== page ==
I have spent about half of my working life managing other people. I am liberally minded, engaging and an effective sales person, so owners and key decision makers have had little difficulty trusting me with leadership roles. During this time, I have noticed that young people with a lot of potential tend to do some things that make managing them extremely difficult and often lead to their early departure from solid organizations.
Here are some behaviors that I have noticed in young workers that indicate that they won’t be working with me for very long.
1) Mistaking rules for reality. Rules are just agreements on how something is to be. They describe appropriate behavior from what isn’t. One of the biggest staff complaints that I have had to listen to concerns parking. Regardless of where I have worked, staff is always told to park as far away from the door as possible to make it easier for the members or customers to get access to the building. This always made sense to me because the business depends on the customer spending their money and there is a correlation between time in the building and money spend. The staff are not less than the customers in the worth sense, they just don’t buy as much as the customers so they are asked to walk further to get in the door. Rules are not value judgments, they are just there to make something a particular way so everyone knows how to behave. You don’t need to agree with them, you just need to follow them.
2) Speaking for others. When you speak for others, you are only speaking for them if there is nothing to lose. As soon as there are consequences to what you say, they will deny their feelings and claim, accurately, that they didn’t say anything about it. The best thing you can do is NOT speak for others.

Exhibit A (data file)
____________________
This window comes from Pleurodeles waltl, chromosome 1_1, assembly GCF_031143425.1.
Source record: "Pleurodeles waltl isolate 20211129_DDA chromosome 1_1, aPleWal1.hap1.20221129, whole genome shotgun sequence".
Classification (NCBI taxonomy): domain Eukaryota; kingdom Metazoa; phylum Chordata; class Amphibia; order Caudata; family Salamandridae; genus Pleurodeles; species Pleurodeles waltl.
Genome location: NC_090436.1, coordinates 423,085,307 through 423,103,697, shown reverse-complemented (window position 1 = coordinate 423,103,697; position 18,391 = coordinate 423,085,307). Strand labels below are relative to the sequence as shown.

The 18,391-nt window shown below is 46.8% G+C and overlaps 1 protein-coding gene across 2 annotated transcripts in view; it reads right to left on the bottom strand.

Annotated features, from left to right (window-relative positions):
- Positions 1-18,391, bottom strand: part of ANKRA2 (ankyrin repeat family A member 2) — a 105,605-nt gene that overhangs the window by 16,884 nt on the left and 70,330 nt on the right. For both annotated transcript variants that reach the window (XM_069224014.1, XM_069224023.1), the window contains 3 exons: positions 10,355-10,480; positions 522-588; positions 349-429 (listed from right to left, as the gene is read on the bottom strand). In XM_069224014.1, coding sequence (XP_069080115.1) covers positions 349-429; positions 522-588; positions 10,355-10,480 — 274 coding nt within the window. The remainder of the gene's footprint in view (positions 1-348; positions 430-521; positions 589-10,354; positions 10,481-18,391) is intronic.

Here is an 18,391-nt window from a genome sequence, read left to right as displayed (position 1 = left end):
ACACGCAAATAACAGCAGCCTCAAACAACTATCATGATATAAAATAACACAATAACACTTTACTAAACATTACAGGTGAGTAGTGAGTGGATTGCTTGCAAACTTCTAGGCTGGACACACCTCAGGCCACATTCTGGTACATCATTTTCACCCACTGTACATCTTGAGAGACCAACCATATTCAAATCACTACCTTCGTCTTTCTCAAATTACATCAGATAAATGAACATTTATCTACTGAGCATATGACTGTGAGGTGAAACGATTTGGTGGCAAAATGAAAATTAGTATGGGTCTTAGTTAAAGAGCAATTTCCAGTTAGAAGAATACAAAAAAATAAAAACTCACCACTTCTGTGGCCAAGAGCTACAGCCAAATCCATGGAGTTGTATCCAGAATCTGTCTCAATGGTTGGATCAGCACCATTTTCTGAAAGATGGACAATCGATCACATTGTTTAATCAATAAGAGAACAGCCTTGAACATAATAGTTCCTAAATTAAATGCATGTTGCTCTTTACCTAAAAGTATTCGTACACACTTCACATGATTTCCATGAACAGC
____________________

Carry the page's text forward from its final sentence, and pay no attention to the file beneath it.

3) Knowing more than everyone else. There’s a chance that you will be asked to do stuff that doesn’t make a lot of practical sense, to you. If it makes sense for the organization then that is how it is going to be. Pointing out how stupid you think it is does only one thing, demonstrate the need to get rid of you.
4) Mistaking unique for only. Each of us have a unique view of the world but each view is only ONE view of the world. If there are 25 people in an organization there are 25 unique views of the world. The chances that any one view is the best and most accurate view in all business situations are pretty slight. If I let one worker go today and hire a new one tomorrow, the organization still has 25 unique views of the world and the chances that I have brought on the one view that is the best and most accurate are pretty low. Your uniqueness will be called upon when it is what is needed to solve a problem or move the business forward. Until it is called upon do the job that you were hired and agreed to do.
5) Thinking people care about why. If you choose not to follow the organizations rules, do not expect anyone to listen to your reasons why. The police don’t care that you were speeding because you believe that you can control your car better than most people, the judge won’t care either. If you make the choice to not follow the rules be smart keep your rational to yourself. The time to explain why is BEFORE you do something and it comes in the form of “here is an alternative solutions, should we change the process?” If the answer is no, follow the rules.
6) Taking things personally. It’s work and you are paid for your behavior, actions and time. Your boss probably hopes that you are happy and that you find your time at work rewarding. But when it gets right down to it, if they have to choose between you doing your job or you being happy, they will select you doing your job every time. Don’t take it personally when they don’t seem to care that you have a hot date, birthday party or tickets for a big game and they make you finish your shift because, lets face it, you don’t make it a personal thing when they pay you for the hours you work.